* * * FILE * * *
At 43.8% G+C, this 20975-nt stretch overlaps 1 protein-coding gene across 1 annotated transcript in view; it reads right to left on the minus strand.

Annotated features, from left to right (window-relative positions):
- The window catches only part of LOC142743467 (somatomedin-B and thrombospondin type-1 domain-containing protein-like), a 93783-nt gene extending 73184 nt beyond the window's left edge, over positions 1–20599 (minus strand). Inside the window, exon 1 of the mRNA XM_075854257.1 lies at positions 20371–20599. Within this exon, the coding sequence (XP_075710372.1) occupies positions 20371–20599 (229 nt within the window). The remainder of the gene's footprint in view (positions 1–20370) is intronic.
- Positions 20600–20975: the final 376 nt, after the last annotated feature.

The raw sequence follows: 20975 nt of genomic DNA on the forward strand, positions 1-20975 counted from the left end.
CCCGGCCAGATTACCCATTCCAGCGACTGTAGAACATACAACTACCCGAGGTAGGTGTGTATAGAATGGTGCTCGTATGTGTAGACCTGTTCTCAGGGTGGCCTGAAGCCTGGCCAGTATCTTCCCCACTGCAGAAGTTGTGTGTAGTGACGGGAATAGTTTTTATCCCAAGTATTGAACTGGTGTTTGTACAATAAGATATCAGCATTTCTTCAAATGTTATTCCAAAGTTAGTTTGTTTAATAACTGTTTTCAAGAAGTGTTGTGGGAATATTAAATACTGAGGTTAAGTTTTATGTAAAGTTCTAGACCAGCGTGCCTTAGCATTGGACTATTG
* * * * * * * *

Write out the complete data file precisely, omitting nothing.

At 43.8% G+C, this 20975-nt stretch overlaps 1 protein-coding gene across 1 annotated transcript in view; it reads right to left on the minus strand.

Annotated features, from left to right (window-relative positions):
- The window catches only part of LOC142743467 (somatomedin-B and thrombospondin type-1 domain-containing protein-like), a 93783-nt gene extending 73184 nt beyond the window's left edge, over positions 1–20599 (minus strand). Inside the window, exon 1 of the mRNA XM_075854257.1 lies at positions 20371–20599. Within this exon, the coding sequence (XP_075710372.1) occupies positions 20371–20599 (229 nt within the window). The remainder of the gene's footprint in view (positions 1–20370) is intronic.
- Positions 20600–20975: the final 376 nt, after the last annotated feature.

The raw sequence follows: 20975 nt of genomic DNA on the forward strand, positions 1-20975 counted from the left end.
CCCGGCCAGATTACCCATTCCAGCGACTGTAGAACATACAACTACCCGAGGTAGGTGTGTATAGAATGGTGCTCGTATGTGTAGACCTGTTCTCAGGGTGGCCTGAAGCCTGGCCAGTATCTTCCCCACTGCAGAAGTTGTGTGTAGTGACGGGAATAGTTTTTATCCCAAGTATTGAACTGGTGTTTGTACAATAAGATATCAGCATTTCTTCAAATGTTATTCCAAAGTTAGTTTGTTTAATAACTGTTTTCAAGAAGTGTTGTGGGAATATTAAATACTGAGGTTAAGTTTTATGTAAAGTTCTAGACCAGCGTGCCTTAGCATTGGACTATTG